Poetry Explorer- Classic Contemporary Poetry, TOWARDS DEMOCRACY: PART 4. A LANCASHIRE MILL-HAND, by EDWARD CARPENTER



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TOWARDS DEMOCRACY: PART 4. A LANCASHIRE MILL-HAND, by             Poet's Biography
First Line: She died at the age of sixty-three
Last Line: For she lay in her chamber, dead.
Subject(s): Lancashire, England


SHE died at the age of sixty-three, mother of a family of four children,
and having during that time worked for fifty-three years in a Lancashire
cotton-mill!
You know the scene: the great oblong ugly factory, in five or six tiers,
all windows, alive with lights on a dark winter's morning, and again with the
same lights in the evening; and all day within, the thump and scream of the
machinery, and the thick smell of hot oil and cotton fluff, and the crowds of
drab-faced drab-dressed men and women and children—the
mill-hands—going to and fro or serving the machines;
And, outside, the sad smoke-laden sky, and rows of dingy streets, and waste
tracks where no grass grows, and tall chimneys belching dirt, and the same same
outlook for miles.
Here she had grown up a bright-eyed strenuous girl, to blushing maidenhood,
and had become a young woman, and in time married; and here she lived, and bore
her family, and died.

In those days—it happens even now—whole families, father, mother
and children, would go out (locking up the house behind them) to work in the
Mills; thus to earn perhaps a decent combined wage.
And in this instance it was so. But the mother worked hardest of all: her
one idea—her blind religion—being work: to bring up her children to
work—never to give in.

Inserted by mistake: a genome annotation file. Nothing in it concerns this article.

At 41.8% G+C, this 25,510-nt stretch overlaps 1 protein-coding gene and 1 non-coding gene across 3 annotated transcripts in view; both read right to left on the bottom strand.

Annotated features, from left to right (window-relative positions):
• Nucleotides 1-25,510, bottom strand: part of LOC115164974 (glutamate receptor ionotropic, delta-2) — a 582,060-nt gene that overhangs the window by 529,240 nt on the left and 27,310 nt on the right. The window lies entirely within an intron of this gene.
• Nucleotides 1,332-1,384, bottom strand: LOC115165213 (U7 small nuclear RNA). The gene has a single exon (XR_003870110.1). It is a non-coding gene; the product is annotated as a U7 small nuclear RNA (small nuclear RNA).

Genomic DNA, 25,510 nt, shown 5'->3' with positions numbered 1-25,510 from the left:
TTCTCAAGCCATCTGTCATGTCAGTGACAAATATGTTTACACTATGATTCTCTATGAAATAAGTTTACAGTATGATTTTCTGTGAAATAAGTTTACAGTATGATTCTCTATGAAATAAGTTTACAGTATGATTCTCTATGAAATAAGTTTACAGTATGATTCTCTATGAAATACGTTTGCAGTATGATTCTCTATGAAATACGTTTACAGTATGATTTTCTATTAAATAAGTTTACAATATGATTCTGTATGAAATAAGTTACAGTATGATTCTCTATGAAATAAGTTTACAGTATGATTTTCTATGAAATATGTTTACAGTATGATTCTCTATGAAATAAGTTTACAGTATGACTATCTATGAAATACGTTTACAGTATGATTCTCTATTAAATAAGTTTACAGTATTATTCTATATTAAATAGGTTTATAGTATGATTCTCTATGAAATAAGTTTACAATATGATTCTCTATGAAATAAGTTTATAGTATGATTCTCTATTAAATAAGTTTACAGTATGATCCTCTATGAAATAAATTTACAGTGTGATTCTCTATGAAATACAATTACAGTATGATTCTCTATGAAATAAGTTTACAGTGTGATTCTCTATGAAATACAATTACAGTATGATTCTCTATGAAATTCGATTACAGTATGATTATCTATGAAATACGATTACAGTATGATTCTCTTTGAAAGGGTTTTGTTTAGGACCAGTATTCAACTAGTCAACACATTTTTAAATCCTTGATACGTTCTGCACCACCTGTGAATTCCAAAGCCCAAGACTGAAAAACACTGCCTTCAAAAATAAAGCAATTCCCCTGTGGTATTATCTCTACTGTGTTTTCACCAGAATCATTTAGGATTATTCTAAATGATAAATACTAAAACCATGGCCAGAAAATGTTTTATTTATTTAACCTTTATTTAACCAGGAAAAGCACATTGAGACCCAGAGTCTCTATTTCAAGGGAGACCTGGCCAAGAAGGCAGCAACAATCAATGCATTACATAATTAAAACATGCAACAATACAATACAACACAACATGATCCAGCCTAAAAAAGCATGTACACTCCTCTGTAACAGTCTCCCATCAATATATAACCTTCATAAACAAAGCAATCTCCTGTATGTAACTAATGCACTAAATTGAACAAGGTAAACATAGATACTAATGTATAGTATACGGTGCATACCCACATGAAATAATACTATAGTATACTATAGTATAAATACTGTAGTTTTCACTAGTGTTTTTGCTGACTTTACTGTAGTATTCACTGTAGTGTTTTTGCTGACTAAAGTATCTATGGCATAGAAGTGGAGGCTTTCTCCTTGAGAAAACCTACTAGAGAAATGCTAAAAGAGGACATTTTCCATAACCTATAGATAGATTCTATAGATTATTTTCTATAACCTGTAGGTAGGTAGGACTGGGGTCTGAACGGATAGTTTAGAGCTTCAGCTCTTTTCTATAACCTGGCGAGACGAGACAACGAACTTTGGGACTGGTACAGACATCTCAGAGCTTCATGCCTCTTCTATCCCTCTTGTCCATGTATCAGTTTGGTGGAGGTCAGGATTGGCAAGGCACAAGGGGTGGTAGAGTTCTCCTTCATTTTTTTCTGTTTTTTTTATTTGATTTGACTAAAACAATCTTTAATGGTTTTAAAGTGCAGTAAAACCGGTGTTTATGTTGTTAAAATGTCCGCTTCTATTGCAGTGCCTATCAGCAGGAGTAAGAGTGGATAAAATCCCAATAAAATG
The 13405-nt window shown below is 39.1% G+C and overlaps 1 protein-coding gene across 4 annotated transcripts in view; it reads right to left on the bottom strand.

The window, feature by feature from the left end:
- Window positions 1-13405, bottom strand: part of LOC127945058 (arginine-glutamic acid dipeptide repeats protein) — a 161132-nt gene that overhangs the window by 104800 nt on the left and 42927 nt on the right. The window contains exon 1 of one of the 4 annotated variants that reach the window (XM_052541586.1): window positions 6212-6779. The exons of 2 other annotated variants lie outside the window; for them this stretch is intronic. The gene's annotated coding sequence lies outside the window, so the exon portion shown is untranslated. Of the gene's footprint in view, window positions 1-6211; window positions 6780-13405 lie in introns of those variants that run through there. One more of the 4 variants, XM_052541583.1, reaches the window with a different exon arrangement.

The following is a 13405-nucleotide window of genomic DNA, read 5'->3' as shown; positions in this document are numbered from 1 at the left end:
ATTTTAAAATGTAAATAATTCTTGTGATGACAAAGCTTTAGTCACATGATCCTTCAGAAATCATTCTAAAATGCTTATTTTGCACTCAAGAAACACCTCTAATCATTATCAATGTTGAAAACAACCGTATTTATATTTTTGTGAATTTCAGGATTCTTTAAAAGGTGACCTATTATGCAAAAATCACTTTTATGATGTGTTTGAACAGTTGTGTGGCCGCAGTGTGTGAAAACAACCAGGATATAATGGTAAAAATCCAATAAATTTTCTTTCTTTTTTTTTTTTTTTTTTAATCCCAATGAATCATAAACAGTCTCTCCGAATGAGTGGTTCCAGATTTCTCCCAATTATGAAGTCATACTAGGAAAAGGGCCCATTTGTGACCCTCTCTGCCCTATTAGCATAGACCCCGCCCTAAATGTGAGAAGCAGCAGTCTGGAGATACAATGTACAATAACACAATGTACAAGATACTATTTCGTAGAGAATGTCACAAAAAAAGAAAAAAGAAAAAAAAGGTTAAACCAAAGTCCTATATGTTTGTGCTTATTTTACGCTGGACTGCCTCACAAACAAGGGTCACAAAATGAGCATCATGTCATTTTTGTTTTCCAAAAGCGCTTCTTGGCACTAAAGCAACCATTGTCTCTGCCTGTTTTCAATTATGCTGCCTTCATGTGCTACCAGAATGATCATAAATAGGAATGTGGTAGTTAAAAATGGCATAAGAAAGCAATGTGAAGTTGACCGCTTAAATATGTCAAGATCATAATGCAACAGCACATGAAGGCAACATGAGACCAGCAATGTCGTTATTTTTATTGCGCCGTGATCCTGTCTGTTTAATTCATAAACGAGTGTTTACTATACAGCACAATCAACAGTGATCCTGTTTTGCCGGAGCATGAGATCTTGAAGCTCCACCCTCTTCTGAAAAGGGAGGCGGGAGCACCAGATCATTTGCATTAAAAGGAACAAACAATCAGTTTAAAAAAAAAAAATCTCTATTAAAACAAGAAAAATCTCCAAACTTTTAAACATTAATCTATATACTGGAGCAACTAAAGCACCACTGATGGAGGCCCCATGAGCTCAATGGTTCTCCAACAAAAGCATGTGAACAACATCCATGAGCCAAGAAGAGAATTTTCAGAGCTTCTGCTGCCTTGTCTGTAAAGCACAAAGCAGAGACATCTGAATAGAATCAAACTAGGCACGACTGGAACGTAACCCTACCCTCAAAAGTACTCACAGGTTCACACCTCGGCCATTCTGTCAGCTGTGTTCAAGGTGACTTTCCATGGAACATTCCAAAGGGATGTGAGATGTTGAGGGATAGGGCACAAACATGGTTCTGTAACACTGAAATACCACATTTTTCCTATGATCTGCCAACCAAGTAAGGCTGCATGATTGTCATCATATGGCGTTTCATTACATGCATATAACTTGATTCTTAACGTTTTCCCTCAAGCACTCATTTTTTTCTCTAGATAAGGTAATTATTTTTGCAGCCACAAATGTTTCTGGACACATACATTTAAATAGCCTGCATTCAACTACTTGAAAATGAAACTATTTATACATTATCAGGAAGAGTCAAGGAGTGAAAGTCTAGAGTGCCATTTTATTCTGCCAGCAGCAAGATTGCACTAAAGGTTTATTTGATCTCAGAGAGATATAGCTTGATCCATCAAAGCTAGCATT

During the last twenty-four years of her life she never missed a single
work-morning being at the mill at 6 a.m.
Even before that, on each occasion of her confinement, she would only allow
herself three weeks off. When she returned to the mill she would leave the
new-born babe every morning at the house of a nursing woman on the way.
The youngest-born—and he it was who told it all—said he
remembered very well as a child being picked out of bed in the early dawn,
wrapped in a shawl, and carried through the streets, just as he was, to the
house of an old woman.
Here his mother would just pop him down, and hurry on to work.

At the last, after her half-century of toil, she was terribly broken with
bronchitis. Often, after going out at 5.30 a.m. into the cutting winds of
winter, the gas-lamps would reveal her leaning for a while, wheezing and
coughing, in the shelter of a doorway to get her breath and strength.
Nevertheless she never missed a single day, or even a quarter.
She never gave in till the very last.
Then one day at dinner-time she came home and went to bed.
But at 9 p.m. the youngest son going up found her dressed!—"O yes, the
house wanted tidying, and she would attend to it, as she was going to work in
the morning, and there was no one else to do so!"
But in the morning there was someone else, and the house was tidied
without her;
For she lay in her chamber, dead.





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